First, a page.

Creativity Isn’t Dead

Two-time SCG Legacy Open finalist Drew Levin highlights some interesting decks from two major Legacy events that took place this past weekend. Get some ideas for this weekend’s SCG Legacy Open in Denver!

This past weekend had two major Legacy tournaments. In Indianapolis, over 350 people gathered at Gen Con to play in the Legacy World Championship. Meanwhile, over 350 of the best Magic Online players gathered at their laptops and desktops to play in the Magic Online Championship Series (MOCS). Although the two Top 8s look very different, the same card won both tournaments: Show and Tell.

There are a few differences between the two winning lists.

The Gen Con winner played good old-fashioned Sneak and Show with plenty of Emrakuls, Griselbrands, and a reasonable backup plan of hard casting Sneak Attack and sending monsters into the breach like they did back in 1998.

The MOCS winner played a more focused Show and Tell centric deck. He had multiple ways of winning once Show and Tell resolved, but winning relied on actually resolving the card Show and Tell. To this end, he played two Personal Tutor and four Burning Wish, playing an effective nine Show and Tells in his deck.

MOCS winner jacksad played two Griselbrand, two Emrakul, and four Omniscience as his suite of game-winners to cheat into play with Show and Tell. For those of you unfamiliar with how Omniscience kills people, the common loop is as follows:

Step 1: Get Omniscience into play.

Step 2: Cast Burning Wish, getting Petals of Insight.

Step 3: Cast Petals of Insight at least as many times as they have points of life, eventually stacking your deck so that you draw a Burning Wish. In theory you can also draw a Force of Will and a blue card, but they would have just Forced your Show and Tell or Burning Wish if they had one, so I wouldn’t be too worried about finding a perfect three-card stack if I were you.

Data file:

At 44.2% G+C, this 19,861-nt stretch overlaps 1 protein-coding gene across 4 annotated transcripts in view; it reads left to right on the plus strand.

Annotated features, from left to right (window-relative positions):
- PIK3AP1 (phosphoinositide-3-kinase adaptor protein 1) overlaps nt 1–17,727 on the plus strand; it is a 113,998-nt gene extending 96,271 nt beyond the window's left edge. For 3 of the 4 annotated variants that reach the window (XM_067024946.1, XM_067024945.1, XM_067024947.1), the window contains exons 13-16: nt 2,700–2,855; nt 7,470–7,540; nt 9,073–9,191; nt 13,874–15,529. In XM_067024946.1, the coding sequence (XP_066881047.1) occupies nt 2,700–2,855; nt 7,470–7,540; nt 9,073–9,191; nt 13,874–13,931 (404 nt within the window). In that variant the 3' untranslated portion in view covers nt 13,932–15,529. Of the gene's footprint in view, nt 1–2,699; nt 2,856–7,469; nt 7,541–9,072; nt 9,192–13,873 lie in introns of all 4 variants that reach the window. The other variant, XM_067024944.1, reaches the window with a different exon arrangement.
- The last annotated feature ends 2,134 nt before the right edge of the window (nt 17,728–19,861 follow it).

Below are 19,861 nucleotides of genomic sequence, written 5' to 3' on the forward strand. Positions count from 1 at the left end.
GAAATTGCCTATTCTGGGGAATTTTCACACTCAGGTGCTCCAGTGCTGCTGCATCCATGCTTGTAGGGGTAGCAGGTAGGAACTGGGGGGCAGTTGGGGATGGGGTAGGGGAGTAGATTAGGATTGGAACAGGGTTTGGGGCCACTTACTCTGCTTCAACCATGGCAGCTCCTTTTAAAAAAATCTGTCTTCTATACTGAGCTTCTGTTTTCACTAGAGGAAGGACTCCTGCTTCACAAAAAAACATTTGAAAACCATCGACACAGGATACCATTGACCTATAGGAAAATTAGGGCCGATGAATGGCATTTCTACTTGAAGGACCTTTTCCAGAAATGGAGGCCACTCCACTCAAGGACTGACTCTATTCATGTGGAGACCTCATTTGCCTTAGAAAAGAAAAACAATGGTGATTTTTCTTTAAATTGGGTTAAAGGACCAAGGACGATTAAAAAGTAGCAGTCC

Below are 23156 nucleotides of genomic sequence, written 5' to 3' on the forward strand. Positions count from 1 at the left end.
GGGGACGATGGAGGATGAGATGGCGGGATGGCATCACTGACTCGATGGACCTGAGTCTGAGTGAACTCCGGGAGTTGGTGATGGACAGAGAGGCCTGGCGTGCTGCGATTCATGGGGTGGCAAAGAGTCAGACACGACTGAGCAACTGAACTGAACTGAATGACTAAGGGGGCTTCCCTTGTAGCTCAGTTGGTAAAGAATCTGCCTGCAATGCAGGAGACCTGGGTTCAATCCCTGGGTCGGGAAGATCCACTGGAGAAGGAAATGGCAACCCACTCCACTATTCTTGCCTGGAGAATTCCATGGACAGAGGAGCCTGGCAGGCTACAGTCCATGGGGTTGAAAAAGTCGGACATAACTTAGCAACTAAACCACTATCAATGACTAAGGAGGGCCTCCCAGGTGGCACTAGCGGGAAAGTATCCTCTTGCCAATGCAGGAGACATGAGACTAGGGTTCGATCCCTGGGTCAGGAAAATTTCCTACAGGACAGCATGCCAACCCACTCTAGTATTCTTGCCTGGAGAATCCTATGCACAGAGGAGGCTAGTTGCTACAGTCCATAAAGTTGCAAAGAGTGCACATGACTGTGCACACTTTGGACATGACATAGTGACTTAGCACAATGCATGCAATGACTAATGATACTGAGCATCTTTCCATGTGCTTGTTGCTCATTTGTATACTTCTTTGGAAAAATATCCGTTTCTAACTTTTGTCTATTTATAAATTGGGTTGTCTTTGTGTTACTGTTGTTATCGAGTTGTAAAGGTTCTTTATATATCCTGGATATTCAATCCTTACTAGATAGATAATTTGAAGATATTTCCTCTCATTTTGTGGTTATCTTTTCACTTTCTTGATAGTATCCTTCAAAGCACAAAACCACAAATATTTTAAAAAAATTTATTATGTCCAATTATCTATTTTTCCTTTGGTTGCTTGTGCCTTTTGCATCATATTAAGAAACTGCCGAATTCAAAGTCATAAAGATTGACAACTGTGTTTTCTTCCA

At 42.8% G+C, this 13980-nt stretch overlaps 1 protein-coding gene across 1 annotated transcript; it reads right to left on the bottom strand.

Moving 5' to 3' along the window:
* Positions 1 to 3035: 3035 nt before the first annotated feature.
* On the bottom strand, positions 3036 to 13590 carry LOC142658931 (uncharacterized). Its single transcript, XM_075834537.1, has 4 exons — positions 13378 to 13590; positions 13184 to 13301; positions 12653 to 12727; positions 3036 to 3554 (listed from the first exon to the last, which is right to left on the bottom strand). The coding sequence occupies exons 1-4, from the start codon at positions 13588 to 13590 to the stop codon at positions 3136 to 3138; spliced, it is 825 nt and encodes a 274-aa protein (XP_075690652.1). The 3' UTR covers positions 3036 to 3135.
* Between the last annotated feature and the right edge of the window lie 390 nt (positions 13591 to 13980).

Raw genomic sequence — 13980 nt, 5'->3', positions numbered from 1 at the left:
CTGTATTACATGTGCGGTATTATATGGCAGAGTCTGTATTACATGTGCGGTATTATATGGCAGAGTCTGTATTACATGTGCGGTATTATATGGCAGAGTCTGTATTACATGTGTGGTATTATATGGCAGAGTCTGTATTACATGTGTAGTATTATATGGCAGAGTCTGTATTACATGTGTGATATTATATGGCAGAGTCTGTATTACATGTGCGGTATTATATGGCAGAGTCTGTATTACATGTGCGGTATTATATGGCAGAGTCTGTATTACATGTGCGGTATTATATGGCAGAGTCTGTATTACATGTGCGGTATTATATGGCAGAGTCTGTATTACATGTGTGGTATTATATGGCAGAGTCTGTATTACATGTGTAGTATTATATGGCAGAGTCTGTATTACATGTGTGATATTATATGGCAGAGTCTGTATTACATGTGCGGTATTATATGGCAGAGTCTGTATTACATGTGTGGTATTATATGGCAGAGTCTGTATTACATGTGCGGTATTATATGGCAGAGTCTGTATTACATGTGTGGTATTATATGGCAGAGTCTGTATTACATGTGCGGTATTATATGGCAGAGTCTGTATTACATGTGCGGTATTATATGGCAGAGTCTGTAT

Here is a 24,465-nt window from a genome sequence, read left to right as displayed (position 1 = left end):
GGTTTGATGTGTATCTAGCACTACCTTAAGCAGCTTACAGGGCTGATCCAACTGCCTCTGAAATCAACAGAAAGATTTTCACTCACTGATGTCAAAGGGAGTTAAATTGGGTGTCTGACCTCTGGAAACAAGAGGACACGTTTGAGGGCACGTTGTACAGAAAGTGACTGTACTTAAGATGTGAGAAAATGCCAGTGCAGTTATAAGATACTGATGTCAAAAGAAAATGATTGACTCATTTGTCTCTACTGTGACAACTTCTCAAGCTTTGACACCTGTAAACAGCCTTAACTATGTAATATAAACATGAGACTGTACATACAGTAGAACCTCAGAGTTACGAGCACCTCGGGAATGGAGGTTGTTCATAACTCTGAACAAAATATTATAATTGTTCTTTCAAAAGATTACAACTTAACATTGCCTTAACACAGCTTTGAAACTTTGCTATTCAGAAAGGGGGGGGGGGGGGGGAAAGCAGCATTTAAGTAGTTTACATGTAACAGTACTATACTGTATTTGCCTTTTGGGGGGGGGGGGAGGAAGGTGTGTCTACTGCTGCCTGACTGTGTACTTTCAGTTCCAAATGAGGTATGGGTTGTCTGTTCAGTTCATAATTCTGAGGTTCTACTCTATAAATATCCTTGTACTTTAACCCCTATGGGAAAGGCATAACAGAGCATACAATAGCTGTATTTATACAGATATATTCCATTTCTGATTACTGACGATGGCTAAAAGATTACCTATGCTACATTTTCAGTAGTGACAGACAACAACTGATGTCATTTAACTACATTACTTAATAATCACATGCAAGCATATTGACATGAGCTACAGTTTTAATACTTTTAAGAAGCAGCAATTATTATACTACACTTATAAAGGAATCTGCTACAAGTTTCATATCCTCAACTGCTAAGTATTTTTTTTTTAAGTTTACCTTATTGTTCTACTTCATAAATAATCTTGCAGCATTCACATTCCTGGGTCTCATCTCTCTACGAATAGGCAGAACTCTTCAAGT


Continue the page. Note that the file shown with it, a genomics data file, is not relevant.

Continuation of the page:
Step 4: Resolve Petals of Insight as Ancestral Recall, drawing Burning Wish, which you then cast to get Grapeshot to point (along with its many, many storm copies) at your unfortunate opponent.

Which Deck Should I Play?

How can we evaluate which Show and Tell deck is better to play at the moment? We can start by breaking them down into their components.

On a mana base level, Sneak and Show is slightly more resilient and more explosive, but it loses out on versatility. Sneak and Show has four basics to Omni-Tell’s two and has five ways to add mana without using a land to Omni-Tell’s two. Omni-Tell, however, has a third color and sideboards board sweepers that Sneak and Show cannot, giving it the capacity to interact meaningfully with swarms of creatures.

On a game plan level, Sneak and Show is faster and has more ways to reach its end game, but its end game is less powerful than Omni-Tell’s end game. It is worth noting that the stock Sneak and Show list has adopted Eli Kassis innovation of Overmaster as an additional cantrip and proactive piece of protection. If you’re playing against the deck, you should be prepared to beat Overmaster into Show and Tell.

On a tactical level, Sneak and Show can resolve one of eight key cards that gets the ball rolling on getting monsters into play and attacking with them, but that’s all it can do to win. The deck is ice cold to a resolved Ensnaring Bridge in game 1, for instance. Same with Humility. Same with Peacekeeper. You get the idea. It has to attack to win.

On the other hand, Omniscience has a slower path to a narrower end game—it has to resolve Show and Tell at some point during the game—but once it resolves its key spell, it can beat a much wider range of cards. It doesn’t have to attack to win, for instance. It is trivial for the deck to beat a Karakas. It is probably much worse against a Qasali Pridemage than Sneak and Show, but it far better against a Terminus.